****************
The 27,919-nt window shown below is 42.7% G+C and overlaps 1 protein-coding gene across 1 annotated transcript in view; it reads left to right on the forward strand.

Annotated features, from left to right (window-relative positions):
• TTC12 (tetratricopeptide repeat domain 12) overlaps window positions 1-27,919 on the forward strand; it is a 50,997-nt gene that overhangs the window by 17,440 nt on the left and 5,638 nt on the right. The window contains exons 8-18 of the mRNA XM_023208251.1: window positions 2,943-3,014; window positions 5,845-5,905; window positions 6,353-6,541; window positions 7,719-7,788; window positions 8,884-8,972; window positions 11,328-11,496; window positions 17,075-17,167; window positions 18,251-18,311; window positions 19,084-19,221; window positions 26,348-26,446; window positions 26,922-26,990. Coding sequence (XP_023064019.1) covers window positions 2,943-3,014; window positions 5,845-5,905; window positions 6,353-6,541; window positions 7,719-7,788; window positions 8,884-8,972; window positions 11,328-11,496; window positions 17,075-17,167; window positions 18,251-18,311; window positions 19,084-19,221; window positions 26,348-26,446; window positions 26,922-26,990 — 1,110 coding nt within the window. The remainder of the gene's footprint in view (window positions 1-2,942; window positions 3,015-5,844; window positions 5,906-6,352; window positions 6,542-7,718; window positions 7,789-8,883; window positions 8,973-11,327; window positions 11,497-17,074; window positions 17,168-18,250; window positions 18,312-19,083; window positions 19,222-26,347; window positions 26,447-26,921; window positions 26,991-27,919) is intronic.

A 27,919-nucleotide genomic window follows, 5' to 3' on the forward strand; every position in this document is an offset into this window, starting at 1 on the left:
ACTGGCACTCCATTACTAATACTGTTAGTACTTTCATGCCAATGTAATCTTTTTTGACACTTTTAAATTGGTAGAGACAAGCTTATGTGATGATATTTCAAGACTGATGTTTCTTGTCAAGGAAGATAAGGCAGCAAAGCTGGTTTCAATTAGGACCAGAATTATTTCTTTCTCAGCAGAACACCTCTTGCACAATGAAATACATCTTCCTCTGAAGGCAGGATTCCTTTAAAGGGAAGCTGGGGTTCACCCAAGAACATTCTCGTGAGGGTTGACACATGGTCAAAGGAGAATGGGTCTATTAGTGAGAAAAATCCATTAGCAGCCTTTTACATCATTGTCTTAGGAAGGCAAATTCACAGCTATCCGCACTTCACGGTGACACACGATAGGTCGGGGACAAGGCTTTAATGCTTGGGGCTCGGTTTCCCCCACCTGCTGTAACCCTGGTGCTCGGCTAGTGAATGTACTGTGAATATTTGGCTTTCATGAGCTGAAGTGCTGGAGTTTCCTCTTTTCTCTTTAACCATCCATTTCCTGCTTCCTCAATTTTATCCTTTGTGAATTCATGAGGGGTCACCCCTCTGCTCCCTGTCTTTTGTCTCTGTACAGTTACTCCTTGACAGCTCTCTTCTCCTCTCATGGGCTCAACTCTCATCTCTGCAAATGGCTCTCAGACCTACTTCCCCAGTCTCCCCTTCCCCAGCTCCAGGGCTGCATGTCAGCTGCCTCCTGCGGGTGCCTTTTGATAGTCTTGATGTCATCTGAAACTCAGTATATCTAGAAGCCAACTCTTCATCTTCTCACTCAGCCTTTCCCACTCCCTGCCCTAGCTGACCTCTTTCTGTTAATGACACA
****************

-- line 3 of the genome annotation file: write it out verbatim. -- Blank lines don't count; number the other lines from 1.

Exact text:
• TTC12 (tetratricopeptide repeat domain 12) overlaps window positions 1-27,919 on the forward strand; it is a 50,997-nt gene that overhangs the window by 17,440 nt on the left and 5,638 nt on the right. The window contains exons 8-18 of the mRNA XM_023208251.1: window positions 2,943-3,014; window positions 5,845-5,905; window positions 6,353-6,541; window positions 7,719-7,788; window positions 8,884-8,972; window positions 11,328-11,496; window positions 17,075-17,167; window positions 18,251-18,311; window positions 19,084-19,221; window positions 26,348-26,446; window positions 26,922-26,990. Coding sequence (XP_023064019.1) covers window positions 2,943-3,014; window positions 5,845-5,905; window positions 6,353-6,541; window positions 7,719-7,788; window positions 8,884-8,972; window positions 11,328-11,496; window positions 17,075-17,167; window positions 18,251-18,311; window positions 19,084-19,221; window positions 26,348-26,446; window positions 26,922-26,990 — 1,110 coding nt within the window. The remainder of the gene's footprint in view (window positions 1-2,942; window positions 3,015-5,844; window positions 5,906-6,352; window positions 6,542-7,718; window positions 7,789-8,883; window positions 8,973-11,327; window positions 11,497-17,074; window positions 17,168-18,250; window positions 18,312-19,083; window positions 19,222-26,347; window positions 26,447-26,921; window positions 26,991-27,919) is intronic.